The graph above still might imply that the performance went down as the workload transition from reads to writes. Is that really the case? Well, let’s take a look at the “Throughput” tab. As you can see below, the graph shows that in fact there was the same amount of data being transmitted on both phases of the workload, yet the IOPS shows much fewer I/Os at the time the writes were occurring.
The most common reason for this sort of behavior is OS file system buffer caching inside the guest VM, which will assemble writes into larger I/O sizes. The amount of data read in this example was the same as the amount of data that was written, but measuring that by only IOPS (aka I/O commands per second) can be misleading. I/O sizes are not only underappreciated for their impact on storage performance, but this is a good example of how often the I/O sizes can change, and how IOPS can be a misleading measurement if left on its own.
If the example above doesn’t make you question conventional wisdom on industry standard read/write ratios, or common methods for testing storage systems, it should.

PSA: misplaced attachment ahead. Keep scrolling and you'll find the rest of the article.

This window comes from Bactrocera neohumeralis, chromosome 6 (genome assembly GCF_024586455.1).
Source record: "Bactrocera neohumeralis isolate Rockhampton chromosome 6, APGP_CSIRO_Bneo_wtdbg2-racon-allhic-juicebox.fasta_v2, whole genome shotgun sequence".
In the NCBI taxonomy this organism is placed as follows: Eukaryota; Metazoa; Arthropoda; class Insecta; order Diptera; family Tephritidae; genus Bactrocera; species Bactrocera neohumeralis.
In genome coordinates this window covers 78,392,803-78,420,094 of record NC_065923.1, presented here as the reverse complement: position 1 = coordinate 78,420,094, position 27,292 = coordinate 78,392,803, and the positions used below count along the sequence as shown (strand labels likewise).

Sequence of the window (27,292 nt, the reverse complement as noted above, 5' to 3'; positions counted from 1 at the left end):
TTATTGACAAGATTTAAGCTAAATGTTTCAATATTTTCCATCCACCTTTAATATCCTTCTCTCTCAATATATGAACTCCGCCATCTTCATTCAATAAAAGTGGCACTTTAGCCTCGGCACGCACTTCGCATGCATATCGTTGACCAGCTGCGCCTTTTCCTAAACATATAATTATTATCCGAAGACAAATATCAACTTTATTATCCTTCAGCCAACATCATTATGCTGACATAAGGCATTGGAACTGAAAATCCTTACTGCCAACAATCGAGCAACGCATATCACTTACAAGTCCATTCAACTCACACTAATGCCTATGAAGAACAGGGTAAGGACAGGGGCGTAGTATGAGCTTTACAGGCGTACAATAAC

We can also see from the Write Back Destaging tab that FVP destages the writes as aggressively as the array will allow. As you can see below, all of the writes were delivered to the backing datastore in under 1 second. This ties back to the previous graphs that showed the “VM Observed” and the “Datastore” lines following very closely to each other during period with several writes.
The key to understanding the performance improvement is to look at the Latency tab. Notice on the image below how that latency for the VM dropped way down to a low, predictable level throughout the entire workload. Again, this is the metric that matters.
Another way to think of this is that the IOPS and Throughput performance charts can typically show the visual results for read caching better than write buffering. This is because:
- Cached reads never come from the backing datastore, where buffered writes always hit the backing datastore.
- Reads may be smaller I/O sizes than writes, which visually skews the impact if only looking at the IOPS tab.
Therefore, the ultimate measurement for both reads and writes is the latency metric.
VM based Metrics – Latency
Latency is arguably one of the most important metrics to look at. This is what matters most to an active VM and the applications that live on it. Now that you’ve looked at the IOPS and Throughput, take a look at the Latency tab. The “Storage type” breakdown is a good place to start, as it gives an overall sense of the effective VM latency against the backing datastore. Much like the other metrics, it is good to look for separation between the “VM Observed” and “Datastore” where “VM Observed” latency should be lower than the “Datastore” line.